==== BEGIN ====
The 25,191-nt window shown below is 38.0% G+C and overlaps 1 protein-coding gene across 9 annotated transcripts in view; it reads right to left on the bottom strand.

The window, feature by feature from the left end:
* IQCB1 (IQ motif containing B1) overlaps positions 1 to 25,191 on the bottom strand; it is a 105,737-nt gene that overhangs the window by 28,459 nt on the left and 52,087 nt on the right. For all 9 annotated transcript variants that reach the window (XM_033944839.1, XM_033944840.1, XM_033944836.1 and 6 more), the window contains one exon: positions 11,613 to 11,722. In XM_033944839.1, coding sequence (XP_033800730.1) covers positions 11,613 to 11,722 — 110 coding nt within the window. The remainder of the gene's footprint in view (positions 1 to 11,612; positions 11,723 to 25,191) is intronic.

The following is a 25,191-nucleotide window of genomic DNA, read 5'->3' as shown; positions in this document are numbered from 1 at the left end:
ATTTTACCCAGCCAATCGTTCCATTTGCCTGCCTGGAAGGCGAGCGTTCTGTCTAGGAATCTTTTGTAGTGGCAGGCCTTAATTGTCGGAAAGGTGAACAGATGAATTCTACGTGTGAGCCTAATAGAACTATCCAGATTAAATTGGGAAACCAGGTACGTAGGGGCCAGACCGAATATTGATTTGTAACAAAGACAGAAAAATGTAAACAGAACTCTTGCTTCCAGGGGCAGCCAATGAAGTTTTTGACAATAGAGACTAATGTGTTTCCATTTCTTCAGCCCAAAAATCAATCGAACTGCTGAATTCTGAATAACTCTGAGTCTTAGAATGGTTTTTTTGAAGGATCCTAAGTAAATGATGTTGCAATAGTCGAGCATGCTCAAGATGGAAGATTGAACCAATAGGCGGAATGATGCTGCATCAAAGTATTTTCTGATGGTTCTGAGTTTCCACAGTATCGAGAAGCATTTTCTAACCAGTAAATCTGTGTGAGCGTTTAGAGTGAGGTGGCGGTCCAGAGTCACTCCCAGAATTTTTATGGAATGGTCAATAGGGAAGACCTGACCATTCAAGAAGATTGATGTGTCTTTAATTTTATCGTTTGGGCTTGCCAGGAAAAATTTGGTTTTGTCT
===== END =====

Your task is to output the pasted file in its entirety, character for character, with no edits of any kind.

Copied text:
The 25,191-nt window shown below is 38.0% G+C and overlaps 1 protein-coding gene across 9 annotated transcripts in view; it reads right to left on the bottom strand.

The window, feature by feature from the left end:
* IQCB1 (IQ motif containing B1) overlaps positions 1 to 25,191 on the bottom strand; it is a 105,737-nt gene that overhangs the window by 28,459 nt on the left and 52,087 nt on the right. For all 9 annotated transcript variants that reach the window (XM_033944839.1, XM_033944840.1, XM_033944836.1 and 6 more), the window contains one exon: positions 11,613 to 11,722. In XM_033944839.1, coding sequence (XP_033800730.1) covers positions 11,613 to 11,722 — 110 coding nt within the window. The remainder of the gene's footprint in view (positions 1 to 11,612; positions 11,723 to 25,191) is intronic.

The following is a 25,191-nucleotide window of genomic DNA, read 5'->3' as shown; positions in this document are numbered from 1 at the left end:
ATTTTACCCAGCCAATCGTTCCATTTGCCTGCCTGGAAGGCGAGCGTTCTGTCTAGGAATCTTTTGTAGTGGCAGGCCTTAATTGTCGGAAAGGTGAACAGATGAATTCTACGTGTGAGCCTAATAGAACTATCCAGATTAAATTGGGAAACCAGGTACGTAGGGGCCAGACCGAATATTGATTTGTAACAAAGACAGAAAAATGTAAACAGAACTCTTGCTTCCAGGGGCAGCCAATGAAGTTTTTGACAATAGAGACTAATGTGTTTCCATTTCTTCAGCCCAAAAATCAATCGAACTGCTGAATTCTGAATAACTCTGAGTCTTAGAATGGTTTTTTTGAAGGATCCTAAGTAAATGATGTTGCAATAGTCGAGCATGCTCAAGATGGAAGATTGAACCAATAGGCGGAATGATGCTGCATCAAAGTATTTTCTGATGGTTCTGAGTTTCCACAGTATCGAGAAGCATTTTCTAACCAGTAAATCTGTGTGAGCGTTTAGAGTGAGGTGGCGGTCCAGAGTCACTCCCAGAATTTTTATGGAATGGTCAATAGGGAAGACCTGACCATTCAAGAAGATTGATGTGTCTTTAATTTTATCGTTTGGGCTTGCCAGGAAAAATTTGGTTTTGTCT